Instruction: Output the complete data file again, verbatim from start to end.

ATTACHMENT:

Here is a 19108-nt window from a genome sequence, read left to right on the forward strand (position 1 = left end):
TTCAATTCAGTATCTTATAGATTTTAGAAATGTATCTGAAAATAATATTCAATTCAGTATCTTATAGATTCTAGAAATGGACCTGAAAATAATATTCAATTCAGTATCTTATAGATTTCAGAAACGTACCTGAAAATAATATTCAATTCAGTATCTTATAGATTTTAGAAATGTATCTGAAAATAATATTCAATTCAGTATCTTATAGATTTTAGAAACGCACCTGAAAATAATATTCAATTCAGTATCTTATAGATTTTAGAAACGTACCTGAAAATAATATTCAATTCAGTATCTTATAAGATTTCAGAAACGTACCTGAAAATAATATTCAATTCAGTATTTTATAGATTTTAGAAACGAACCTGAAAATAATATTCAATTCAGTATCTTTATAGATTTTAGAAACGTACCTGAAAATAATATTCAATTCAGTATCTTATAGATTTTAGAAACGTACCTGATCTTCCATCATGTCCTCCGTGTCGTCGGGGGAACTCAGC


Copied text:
Here is a 19108-nt window from a genome sequence, read left to right on the forward strand (position 1 = left end):
TTCAATTCAGTATCTTATAGATTTTAGAAATGTATCTGAAAATAATATTCAATTCAGTATCTTATAGATTCTAGAAATGGACCTGAAAATAATATTCAATTCAGTATCTTATAGATTTCAGAAACGTACCTGAAAATAATATTCAATTCAGTATCTTATAGATTTTAGAAATGTATCTGAAAATAATATTCAATTCAGTATCTTATAGATTTTAGAAACGCACCTGAAAATAATATTCAATTCAGTATCTTATAGATTTTAGAAACGTACCTGAAAATAATATTCAATTCAGTATCTTATAAGATTTCAGAAACGTACCTGAAAATAATATTCAATTCAGTATTTTATAGATTTTAGAAACGAACCTGAAAATAATATTCAATTCAGTATCTTTATAGATTTTAGAAACGTACCTGAAAATAATATTCAATTCAGTATCTTATAGATTTTAGAAACGTACCTGATCTTCCATCATGTCCTCCGTGTCGTCGGGGGAACTCAGC